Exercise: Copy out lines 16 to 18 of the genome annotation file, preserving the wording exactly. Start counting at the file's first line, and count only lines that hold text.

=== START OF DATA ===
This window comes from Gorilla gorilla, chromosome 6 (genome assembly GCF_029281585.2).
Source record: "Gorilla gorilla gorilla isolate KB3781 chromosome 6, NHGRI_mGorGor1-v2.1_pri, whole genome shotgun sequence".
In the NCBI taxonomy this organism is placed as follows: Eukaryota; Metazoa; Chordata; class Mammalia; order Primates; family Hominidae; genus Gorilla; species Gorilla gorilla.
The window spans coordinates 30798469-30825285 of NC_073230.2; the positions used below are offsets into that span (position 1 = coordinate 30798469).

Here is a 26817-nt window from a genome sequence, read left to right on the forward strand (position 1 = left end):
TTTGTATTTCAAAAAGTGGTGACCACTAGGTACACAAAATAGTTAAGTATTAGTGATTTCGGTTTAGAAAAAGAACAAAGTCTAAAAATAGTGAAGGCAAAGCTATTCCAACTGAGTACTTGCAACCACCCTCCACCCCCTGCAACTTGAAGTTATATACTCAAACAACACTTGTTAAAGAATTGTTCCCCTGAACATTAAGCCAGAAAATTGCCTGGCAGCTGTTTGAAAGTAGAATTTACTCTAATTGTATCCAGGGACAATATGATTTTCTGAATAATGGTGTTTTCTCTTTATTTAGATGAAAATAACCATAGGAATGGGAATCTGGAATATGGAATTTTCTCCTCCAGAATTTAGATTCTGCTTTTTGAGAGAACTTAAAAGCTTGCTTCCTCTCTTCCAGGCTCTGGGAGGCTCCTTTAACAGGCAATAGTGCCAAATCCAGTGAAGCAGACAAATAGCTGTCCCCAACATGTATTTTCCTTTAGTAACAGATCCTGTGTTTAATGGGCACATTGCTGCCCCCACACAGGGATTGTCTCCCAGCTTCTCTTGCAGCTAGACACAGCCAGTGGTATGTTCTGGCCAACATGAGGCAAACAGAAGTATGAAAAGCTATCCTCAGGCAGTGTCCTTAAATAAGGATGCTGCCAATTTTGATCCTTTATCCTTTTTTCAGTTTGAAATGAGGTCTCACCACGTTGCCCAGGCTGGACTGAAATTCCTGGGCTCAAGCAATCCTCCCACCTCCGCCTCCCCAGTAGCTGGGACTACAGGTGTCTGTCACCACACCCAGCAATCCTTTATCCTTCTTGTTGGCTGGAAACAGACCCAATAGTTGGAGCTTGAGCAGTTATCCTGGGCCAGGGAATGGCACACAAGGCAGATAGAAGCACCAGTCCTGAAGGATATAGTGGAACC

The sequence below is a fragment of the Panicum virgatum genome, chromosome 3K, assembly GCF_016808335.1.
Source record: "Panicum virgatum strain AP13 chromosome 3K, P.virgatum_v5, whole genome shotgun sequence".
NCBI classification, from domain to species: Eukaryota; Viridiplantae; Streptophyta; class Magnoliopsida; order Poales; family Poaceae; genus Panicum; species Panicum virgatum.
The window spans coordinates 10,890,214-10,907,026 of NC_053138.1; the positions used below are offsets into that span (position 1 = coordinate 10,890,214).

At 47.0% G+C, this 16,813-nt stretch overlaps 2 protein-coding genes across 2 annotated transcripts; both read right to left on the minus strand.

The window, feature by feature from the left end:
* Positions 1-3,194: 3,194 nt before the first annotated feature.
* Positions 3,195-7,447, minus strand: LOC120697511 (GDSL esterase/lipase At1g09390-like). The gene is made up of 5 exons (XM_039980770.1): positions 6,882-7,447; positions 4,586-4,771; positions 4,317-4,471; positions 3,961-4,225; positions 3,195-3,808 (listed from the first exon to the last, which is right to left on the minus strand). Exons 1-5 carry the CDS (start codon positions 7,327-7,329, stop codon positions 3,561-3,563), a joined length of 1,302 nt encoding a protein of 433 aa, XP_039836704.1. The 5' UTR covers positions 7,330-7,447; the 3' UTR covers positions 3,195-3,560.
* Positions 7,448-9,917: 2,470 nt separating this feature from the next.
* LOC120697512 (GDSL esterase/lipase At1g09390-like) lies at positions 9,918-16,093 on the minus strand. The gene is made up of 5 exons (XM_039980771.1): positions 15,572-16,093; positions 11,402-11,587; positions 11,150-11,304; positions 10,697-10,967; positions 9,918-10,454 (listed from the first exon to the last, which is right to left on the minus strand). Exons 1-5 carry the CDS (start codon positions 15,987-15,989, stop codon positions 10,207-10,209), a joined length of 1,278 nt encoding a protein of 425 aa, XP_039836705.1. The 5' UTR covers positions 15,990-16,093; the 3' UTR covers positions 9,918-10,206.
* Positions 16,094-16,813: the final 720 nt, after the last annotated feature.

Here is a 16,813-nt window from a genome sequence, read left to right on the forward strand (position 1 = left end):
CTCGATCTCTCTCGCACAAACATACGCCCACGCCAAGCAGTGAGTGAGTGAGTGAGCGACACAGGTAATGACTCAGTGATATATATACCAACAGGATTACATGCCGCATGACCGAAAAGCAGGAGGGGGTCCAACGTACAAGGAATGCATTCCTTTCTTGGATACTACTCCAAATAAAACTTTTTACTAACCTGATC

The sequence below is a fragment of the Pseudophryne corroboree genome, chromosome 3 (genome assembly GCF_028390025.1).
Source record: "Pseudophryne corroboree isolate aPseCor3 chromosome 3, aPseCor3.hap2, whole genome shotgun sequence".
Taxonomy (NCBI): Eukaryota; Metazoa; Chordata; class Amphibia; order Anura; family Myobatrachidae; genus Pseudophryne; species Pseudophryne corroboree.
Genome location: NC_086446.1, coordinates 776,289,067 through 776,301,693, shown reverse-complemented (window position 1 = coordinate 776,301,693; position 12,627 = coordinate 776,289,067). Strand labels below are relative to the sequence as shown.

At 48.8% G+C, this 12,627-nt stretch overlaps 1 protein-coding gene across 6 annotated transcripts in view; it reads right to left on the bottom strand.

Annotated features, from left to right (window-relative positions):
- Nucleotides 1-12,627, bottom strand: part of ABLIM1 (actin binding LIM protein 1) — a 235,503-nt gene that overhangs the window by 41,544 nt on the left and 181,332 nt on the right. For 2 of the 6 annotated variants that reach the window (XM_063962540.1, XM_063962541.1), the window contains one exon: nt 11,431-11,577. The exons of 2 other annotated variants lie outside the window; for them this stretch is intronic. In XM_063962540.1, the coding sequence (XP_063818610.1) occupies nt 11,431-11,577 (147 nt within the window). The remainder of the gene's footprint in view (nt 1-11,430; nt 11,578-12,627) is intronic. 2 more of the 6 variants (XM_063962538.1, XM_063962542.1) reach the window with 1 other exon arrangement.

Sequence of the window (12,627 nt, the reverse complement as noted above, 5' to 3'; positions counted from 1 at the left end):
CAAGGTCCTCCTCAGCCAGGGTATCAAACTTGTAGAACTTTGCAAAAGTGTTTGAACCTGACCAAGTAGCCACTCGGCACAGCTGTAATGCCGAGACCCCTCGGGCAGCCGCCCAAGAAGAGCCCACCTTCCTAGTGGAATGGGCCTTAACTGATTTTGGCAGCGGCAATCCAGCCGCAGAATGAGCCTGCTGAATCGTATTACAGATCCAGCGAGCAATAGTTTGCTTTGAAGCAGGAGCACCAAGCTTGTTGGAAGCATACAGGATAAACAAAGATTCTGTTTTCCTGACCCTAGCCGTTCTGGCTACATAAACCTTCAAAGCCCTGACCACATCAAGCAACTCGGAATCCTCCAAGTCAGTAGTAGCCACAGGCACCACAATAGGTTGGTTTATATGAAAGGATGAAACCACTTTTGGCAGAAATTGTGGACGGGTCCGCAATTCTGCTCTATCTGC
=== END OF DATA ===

* LOC120697512 (GDSL esterase/lipase At1g09390-like) lies at positions 9,918-16,093 on the minus strand. The gene is made up of 5 exons (XM_039980771.1): positions 15,572-16,093; positions 11,402-11,587; positions 11,150-11,304; positions 10,697-10,967; positions 9,918-10,454 (listed from the first exon to the last, which is right to left on the minus strand). Exons 1-5 carry the CDS (start codon positions 15,987-15,989, stop codon positions 10,207-10,209), a joined length of 1,278 nt encoding a protein of 425 aa, XP_039836705.1. The 5' UTR covers positions 15,990-16,093; the 3' UTR covers positions 9,918-10,206.
* Positions 16,094-16,813: the final 720 nt, after the last annotated feature.

Here is a 16,813-nt window from a genome sequence, read left to right on the forward strand (position 1 = left end):